Stability ball exercises are excellent for working core muscles and promoting good posture as well as improving back pain and reducing your risk of injuries. Stability ball exercises activate different muscle groups by creating an uneven exercise surface, and forcing your muscles to help keep your balance. Back extensions concentrate on your lower back and gluteal muscles (glutes), but also work the abdominal muscles and leg muscles, so they are good for people looking to tone up and get healthy, as well as athletes.
How to Perform Back Extensions
Make sure that you have the right size stability ball. When sitting on your ball, your thighs should be parallel with the ground and your legs should make a right angle at the knee. The wrong size ball can increase the difficulty of the exercise, but will also make it much easier to fall or injure yourself. If you have a history of back problems you should consult a doctor before trying this exercise.
- Kneel beside your stability ball, then let your body weight lie on it with the ball positioned at your hips. Walk your feet back until they are fully extended and you are balanced on your toes and the balls of your feet with your weight resting on your lower abdominals and hips, and your upper body curved over the ball.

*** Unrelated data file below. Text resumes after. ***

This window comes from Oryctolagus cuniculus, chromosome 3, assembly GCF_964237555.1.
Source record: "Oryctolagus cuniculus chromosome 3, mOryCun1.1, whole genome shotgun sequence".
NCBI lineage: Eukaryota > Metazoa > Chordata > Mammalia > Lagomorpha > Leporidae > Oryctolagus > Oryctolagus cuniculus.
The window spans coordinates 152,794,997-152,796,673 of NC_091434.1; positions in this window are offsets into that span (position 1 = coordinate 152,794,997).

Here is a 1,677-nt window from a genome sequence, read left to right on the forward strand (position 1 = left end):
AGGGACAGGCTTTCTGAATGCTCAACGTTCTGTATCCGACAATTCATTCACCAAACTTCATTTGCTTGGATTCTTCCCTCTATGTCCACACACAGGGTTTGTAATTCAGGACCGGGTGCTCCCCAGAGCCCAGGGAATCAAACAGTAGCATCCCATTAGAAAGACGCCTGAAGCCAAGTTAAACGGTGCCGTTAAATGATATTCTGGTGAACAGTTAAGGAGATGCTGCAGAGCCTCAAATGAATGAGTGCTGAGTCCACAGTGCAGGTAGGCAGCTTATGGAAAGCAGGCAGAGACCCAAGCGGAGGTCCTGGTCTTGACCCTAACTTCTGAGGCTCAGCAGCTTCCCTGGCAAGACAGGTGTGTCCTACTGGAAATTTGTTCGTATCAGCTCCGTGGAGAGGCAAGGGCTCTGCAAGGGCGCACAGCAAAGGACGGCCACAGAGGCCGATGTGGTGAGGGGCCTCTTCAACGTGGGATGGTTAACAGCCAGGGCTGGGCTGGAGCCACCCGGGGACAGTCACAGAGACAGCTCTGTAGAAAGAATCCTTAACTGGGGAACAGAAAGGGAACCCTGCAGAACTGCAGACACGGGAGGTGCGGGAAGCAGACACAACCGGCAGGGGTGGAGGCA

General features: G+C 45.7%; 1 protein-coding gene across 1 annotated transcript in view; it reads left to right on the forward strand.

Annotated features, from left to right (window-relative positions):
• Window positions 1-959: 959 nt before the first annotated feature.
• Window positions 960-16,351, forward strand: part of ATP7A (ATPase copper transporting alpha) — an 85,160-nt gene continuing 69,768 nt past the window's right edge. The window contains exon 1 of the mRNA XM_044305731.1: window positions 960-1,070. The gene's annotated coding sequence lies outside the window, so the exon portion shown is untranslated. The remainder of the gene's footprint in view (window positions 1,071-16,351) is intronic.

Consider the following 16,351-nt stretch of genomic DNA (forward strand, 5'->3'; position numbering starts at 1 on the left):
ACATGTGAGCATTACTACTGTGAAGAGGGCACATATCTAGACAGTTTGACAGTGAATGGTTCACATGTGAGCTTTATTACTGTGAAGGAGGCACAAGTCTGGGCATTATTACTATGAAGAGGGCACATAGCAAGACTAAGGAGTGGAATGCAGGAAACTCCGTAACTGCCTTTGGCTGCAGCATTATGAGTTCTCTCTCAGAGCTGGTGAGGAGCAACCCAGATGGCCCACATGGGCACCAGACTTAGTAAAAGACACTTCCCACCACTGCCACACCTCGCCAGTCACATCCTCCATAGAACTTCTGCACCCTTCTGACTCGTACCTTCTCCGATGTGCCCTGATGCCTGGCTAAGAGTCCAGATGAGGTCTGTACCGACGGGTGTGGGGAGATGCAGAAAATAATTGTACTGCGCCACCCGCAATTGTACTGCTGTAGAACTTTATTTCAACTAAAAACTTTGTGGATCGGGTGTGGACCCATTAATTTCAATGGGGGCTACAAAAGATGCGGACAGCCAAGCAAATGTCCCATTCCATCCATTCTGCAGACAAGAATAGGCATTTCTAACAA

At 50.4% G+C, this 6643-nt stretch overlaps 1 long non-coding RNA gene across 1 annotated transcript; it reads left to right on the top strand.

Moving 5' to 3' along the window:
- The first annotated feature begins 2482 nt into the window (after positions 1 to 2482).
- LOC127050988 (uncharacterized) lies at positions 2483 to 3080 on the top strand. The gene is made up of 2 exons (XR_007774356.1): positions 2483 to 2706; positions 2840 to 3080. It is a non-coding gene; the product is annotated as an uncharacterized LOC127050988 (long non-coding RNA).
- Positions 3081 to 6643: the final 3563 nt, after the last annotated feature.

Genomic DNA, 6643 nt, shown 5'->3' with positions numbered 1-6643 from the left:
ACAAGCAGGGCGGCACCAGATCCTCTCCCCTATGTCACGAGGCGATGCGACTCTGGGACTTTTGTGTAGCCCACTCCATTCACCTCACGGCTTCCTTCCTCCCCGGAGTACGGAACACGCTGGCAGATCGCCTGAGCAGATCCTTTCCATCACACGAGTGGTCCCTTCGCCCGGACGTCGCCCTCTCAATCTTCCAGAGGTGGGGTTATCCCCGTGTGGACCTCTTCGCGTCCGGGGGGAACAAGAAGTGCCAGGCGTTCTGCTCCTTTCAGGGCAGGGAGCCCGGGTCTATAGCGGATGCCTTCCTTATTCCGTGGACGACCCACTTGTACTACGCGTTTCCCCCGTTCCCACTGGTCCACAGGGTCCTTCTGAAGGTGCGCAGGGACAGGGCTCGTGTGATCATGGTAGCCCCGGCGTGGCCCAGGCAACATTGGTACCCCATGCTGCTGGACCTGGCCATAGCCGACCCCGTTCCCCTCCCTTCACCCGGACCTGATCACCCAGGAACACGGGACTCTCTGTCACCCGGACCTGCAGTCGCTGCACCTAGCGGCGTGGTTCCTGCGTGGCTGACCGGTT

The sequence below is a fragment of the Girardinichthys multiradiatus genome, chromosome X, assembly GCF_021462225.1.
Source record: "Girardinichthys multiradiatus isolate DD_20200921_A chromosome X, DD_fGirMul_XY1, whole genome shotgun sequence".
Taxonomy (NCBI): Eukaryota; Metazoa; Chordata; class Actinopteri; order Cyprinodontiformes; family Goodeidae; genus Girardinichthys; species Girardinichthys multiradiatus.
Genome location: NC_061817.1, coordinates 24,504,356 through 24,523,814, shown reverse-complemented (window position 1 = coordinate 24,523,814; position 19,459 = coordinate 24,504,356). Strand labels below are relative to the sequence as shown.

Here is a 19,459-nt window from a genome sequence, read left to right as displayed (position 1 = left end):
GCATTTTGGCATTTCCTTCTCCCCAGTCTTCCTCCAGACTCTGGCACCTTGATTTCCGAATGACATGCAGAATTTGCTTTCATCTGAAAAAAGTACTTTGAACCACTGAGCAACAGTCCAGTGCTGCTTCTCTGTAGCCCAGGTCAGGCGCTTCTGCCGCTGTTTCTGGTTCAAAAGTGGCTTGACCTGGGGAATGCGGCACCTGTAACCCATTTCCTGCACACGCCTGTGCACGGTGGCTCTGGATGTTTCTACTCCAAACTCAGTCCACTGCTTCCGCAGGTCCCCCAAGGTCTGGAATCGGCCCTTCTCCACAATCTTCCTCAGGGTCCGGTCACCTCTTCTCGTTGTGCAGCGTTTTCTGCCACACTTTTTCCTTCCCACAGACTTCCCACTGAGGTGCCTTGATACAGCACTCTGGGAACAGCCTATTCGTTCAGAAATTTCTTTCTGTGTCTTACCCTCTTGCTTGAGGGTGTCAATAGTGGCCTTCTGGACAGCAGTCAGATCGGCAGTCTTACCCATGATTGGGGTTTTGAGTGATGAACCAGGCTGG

- Your ball should not move during the exercise, so if you need more stability, try planting your feet against a wall.
- Place your hands against the ball near your thighs. Contract your stomach muscles to pull up your upper body until your back is straight. Do not jerk or try to move too quickly. Lower yourself back down again and repeat for your required number of repetitions. Do not try to hyper-extend your spine by pulling it too far back.
- Remember to breath and keep your upper body, particularly your shoulders and neck, relaxed.
Increasing or Decreasing the Difficulty of Back Extensions
If you find these exercises too difficult at first, try kneeling while you do them rather than extending your legs. You can try moving your hands forward, but be careful not to use them to help you raise your upper body. You might also want to try widening your stance when your legs are extended, as the wider you place your legs the easier the exercise is.
So, if you find the exercise too easy, try placing your legs more closely together. You can also try moving your hands. First, try placing them against your thighs, rather than against the ball. Then, try putting them behind your head. For even harder repetitions, try extending them out in front of you.
Back extensions work a number of important muscle groups, including the glutes, the lower back region and the abdominal muscles. They are an excellent exercise for those looking to tone these areas, or for athletes like cyclists or swimmers. They can also help to decrease your chances of injury and improve your posture.